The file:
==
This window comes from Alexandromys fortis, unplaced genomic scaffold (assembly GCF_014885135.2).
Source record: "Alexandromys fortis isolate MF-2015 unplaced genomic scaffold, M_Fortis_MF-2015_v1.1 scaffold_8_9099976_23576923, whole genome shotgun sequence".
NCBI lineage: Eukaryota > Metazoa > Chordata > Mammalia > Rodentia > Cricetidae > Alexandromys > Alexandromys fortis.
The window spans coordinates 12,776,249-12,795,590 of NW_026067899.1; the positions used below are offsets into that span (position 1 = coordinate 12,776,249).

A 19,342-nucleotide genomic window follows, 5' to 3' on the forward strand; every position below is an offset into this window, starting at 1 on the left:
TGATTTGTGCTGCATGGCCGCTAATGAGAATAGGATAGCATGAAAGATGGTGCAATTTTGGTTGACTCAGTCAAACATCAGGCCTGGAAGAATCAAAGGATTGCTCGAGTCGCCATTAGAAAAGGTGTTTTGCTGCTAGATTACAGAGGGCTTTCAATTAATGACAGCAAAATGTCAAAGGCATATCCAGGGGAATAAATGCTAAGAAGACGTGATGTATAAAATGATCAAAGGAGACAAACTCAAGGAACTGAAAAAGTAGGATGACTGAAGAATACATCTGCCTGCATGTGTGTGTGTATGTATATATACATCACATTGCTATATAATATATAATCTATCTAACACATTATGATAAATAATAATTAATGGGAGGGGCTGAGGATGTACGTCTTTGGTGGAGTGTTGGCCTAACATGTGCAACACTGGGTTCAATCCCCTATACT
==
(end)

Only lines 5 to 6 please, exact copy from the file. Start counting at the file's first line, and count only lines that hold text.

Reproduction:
A 19,342-nucleotide genomic window follows, 5' to 3' on the forward strand; every position below is an offset into this window, starting at 1 on the left:
TGATTTGTGCTGCATGGCCGCTAATGAGAATAGGATAGCATGAAAGATGGTGCAATTTTGGTTGACTCAGTCAAACATCAGGCCTGGAAGAATCAAAGGATTGCTCGAGTCGCCATTAGAAAAGGTGTTTTGCTGCTAGATTACAGAGGGCTTTCAATTAATGACAGCAAAATGTCAAAGGCATATCCAGGGGAATAAATGCTAAGAAGACGTGATGTATAAAATGATCAAAGGAGACAAACTCAAGGAACTGAAAAAGTAGGATGACTGAAGAATACATCTGCCTGCATGTGTGTGTGTATGTATATATACATCACATTGCTATATAATATATAATCTATCTAACACATTATGATAAATAATAATTAATGGGAGGGGCTGAGGATGTACGTCTTTGGTGGAGTGTTGGCCTAACATGTGCAACACTGGGTTCAATCCCCTATACT